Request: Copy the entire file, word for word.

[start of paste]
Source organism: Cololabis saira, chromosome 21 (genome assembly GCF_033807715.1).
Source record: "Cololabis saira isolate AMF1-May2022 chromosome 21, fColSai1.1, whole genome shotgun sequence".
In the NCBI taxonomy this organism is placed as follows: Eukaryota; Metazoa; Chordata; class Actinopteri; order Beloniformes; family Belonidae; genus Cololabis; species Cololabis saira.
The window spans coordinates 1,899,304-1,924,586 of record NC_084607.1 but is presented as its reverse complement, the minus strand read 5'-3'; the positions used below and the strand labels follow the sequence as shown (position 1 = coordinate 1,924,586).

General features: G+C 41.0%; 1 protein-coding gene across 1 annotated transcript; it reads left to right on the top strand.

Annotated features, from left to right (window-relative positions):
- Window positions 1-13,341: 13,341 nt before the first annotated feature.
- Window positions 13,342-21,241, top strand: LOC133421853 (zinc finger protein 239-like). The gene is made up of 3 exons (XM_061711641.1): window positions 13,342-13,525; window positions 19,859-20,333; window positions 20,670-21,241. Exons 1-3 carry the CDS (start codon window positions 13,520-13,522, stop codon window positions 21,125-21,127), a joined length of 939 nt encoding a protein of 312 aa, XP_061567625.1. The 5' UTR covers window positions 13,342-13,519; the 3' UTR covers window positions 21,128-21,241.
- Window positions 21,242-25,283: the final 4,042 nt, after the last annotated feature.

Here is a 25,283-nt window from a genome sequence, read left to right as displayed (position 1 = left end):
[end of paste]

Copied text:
Source organism: Cololabis saira, chromosome 21 (genome assembly GCF_033807715.1).
Source record: "Cololabis saira isolate AMF1-May2022 chromosome 21, fColSai1.1, whole genome shotgun sequence".
In the NCBI taxonomy this organism is placed as follows: Eukaryota; Metazoa; Chordata; class Actinopteri; order Beloniformes; family Belonidae; genus Cololabis; species Cololabis saira.
The window spans coordinates 1,899,304-1,924,586 of record NC_084607.1 but is presented as its reverse complement, the minus strand read 5'-3'; the positions used below and the strand labels follow the sequence as shown (position 1 = coordinate 1,924,586).

General features: G+C 41.0%; 1 protein-coding gene across 1 annotated transcript; it reads left to right on the top strand.

Annotated features, from left to right (window-relative positions):
- Window positions 1-13,341: 13,341 nt before the first annotated feature.
- Window positions 13,342-21,241, top strand: LOC133421853 (zinc finger protein 239-like). The gene is made up of 3 exons (XM_061711641.1): window positions 13,342-13,525; window positions 19,859-20,333; window positions 20,670-21,241. Exons 1-3 carry the CDS (start codon window positions 13,520-13,522, stop codon window positions 21,125-21,127), a joined length of 939 nt encoding a protein of 312 aa, XP_061567625.1. The 5' UTR covers window positions 13,342-13,519; the 3' UTR covers window positions 21,128-21,241.
- Window positions 21,242-25,283: the final 4,042 nt, after the last annotated feature.

Here is a 25,283-nt window from a genome sequence, read left to right as displayed (position 1 = left end):